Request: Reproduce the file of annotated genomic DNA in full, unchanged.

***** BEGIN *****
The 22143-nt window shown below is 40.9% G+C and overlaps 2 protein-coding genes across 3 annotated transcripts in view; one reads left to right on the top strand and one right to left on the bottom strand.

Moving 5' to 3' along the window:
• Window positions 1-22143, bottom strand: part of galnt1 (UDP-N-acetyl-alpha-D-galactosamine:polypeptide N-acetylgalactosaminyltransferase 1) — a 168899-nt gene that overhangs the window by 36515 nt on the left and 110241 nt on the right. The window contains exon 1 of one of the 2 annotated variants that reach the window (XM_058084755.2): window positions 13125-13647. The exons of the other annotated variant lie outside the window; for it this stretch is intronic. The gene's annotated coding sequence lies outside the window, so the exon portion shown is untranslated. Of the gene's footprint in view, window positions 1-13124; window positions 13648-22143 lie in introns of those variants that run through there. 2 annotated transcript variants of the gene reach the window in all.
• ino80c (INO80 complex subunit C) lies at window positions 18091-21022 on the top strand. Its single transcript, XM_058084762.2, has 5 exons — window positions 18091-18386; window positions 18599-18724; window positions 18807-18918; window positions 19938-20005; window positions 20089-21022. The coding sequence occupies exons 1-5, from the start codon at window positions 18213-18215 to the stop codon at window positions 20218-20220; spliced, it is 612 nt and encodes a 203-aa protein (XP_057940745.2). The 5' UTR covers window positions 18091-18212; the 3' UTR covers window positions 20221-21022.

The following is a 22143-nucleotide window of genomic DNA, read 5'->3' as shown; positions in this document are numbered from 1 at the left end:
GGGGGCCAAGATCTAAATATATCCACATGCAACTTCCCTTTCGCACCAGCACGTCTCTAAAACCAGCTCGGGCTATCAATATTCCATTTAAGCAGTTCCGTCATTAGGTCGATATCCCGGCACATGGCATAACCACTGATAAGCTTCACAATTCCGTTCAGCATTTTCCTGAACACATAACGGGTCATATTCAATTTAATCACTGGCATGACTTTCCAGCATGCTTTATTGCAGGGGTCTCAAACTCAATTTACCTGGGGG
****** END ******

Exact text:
The 22143-nt window shown below is 40.9% G+C and overlaps 2 protein-coding genes across 3 annotated transcripts in view; one reads left to right on the top strand and one right to left on the bottom strand.

Moving 5' to 3' along the window:
• Window positions 1-22143, bottom strand: part of galnt1 (UDP-N-acetyl-alpha-D-galactosamine:polypeptide N-acetylgalactosaminyltransferase 1) — a 168899-nt gene that overhangs the window by 36515 nt on the left and 110241 nt on the right. The window contains exon 1 of one of the 2 annotated variants that reach the window (XM_058084755.2): window positions 13125-13647. The exons of the other annotated variant lie outside the window; for it this stretch is intronic. The gene's annotated coding sequence lies outside the window, so the exon portion shown is untranslated. Of the gene's footprint in view, window positions 1-13124; window positions 13648-22143 lie in introns of those variants that run through there. 2 annotated transcript variants of the gene reach the window in all.
• ino80c (INO80 complex subunit C) lies at window positions 18091-21022 on the top strand. Its single transcript, XM_058084762.2, has 5 exons — window positions 18091-18386; window positions 18599-18724; window positions 18807-18918; window positions 19938-20005; window positions 20089-21022. The coding sequence occupies exons 1-5, from the start codon at window positions 18213-18215 to the stop codon at window positions 20218-20220; spliced, it is 612 nt and encodes a 203-aa protein (XP_057940745.2). The 5' UTR covers window positions 18091-18212; the 3' UTR covers window positions 20221-21022.

The following is a 22143-nucleotide window of genomic DNA, read 5'->3' as shown; positions in this document are numbered from 1 at the left end:
GGGGGCCAAGATCTAAATATATCCACATGCAACTTCCCTTTCGCACCAGCACGTCTCTAAAACCAGCTCGGGCTATCAATATTCCATTTAAGCAGTTCCGTCATTAGGTCGATATCCCGGCACATGGCATAACCACTGATAAGCTTCACAATTCCGTTCAGCATTTTCCTGAACACATAACGGGTCATATTCAATTTAATCACTGGCATGACTTTCCAGCATGCTTTATTGCAGGGGTCTCAAACTCAATTTACCTGGGGG